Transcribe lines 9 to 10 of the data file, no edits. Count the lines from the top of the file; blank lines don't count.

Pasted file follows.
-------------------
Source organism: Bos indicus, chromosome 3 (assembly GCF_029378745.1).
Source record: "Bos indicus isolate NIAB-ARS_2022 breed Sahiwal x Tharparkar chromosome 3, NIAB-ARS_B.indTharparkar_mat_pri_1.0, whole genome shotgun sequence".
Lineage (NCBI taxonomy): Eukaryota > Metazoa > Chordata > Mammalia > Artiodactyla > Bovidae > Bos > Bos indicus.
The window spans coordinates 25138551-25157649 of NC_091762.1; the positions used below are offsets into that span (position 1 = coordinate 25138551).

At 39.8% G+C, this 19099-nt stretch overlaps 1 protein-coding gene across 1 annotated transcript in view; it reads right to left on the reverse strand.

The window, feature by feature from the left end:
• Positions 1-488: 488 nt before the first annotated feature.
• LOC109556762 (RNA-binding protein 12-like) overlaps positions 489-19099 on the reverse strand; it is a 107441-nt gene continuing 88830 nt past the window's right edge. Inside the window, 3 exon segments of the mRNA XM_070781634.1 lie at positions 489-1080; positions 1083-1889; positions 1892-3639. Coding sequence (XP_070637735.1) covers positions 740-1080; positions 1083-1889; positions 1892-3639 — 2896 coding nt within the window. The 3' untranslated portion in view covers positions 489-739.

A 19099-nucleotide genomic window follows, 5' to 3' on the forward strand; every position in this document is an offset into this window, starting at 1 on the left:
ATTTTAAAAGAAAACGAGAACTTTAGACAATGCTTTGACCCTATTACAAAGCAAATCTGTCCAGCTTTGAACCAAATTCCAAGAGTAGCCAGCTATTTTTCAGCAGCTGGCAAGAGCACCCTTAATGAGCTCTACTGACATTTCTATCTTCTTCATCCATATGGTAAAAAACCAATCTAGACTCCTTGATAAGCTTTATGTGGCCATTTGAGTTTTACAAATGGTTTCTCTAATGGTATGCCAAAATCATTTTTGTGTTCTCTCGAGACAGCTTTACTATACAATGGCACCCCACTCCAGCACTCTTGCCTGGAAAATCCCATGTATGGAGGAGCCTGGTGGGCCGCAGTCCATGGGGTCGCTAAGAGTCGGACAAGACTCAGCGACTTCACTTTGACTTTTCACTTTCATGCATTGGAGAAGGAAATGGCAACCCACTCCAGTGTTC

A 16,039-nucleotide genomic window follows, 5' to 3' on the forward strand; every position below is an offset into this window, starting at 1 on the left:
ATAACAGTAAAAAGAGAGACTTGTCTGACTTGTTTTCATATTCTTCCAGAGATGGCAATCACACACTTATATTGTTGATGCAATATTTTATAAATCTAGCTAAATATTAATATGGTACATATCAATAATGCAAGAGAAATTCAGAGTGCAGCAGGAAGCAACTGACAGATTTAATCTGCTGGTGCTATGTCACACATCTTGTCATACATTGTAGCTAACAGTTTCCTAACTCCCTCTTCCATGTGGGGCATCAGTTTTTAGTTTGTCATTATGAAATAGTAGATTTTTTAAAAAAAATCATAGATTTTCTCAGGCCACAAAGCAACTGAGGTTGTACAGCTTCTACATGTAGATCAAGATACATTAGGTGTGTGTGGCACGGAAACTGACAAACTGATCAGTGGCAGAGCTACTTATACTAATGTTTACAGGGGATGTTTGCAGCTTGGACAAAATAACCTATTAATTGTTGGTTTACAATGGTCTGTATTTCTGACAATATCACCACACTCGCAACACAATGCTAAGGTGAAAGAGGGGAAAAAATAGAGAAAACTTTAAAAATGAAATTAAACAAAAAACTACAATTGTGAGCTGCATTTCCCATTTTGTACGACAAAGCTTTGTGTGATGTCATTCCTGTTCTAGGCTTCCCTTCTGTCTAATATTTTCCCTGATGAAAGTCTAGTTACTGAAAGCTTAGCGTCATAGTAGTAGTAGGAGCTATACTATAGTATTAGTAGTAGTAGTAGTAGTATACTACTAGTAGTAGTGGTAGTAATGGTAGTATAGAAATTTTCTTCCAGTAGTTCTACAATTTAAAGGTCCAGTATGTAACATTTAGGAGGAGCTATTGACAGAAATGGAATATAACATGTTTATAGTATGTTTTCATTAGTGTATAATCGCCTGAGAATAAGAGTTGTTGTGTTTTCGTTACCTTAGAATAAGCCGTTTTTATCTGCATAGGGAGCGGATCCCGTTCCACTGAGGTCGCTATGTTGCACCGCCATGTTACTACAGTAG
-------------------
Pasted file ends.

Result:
A 19099-nucleotide genomic window follows, 5' to 3' on the forward strand; every position in this document is an offset into this window, starting at 1 on the left:
ATTTTAAAAGAAAACGAGAACTTTAGACAATGCTTTGACCCTATTACAAAGCAAATCTGTCCAGCTTTGAACCAAATTCCAAGAGTAGCCAGCTATTTTTCAGCAGCTGGCAAGAGCACCCTTAATGAGCTCTACTGACATTTCTATCTTCTTCATCCATATGGTAAAAAACCAATCTAGACTCCTTGATAAGCTTTATGTGGCCATTTGAGTTTTACAAATGGTTTCTCTAATGGTATGCCAAAATCATTTTTGTGTTCTCTCGAGACAGCTTTACTATACAATGGCACCCCACTCCAGCACTCTTGCCTGGAAAATCCCATGTATGGAGGAGCCTGGTGGGCCGCAGTCCATGGGGTCGCTAAGAGTCGGACAAGACTCAGCGACTTCACTTTGACTTTTCACTTTCATGCATTGGAGAAGGAAATGGCAACCCACTCCAGTGTTC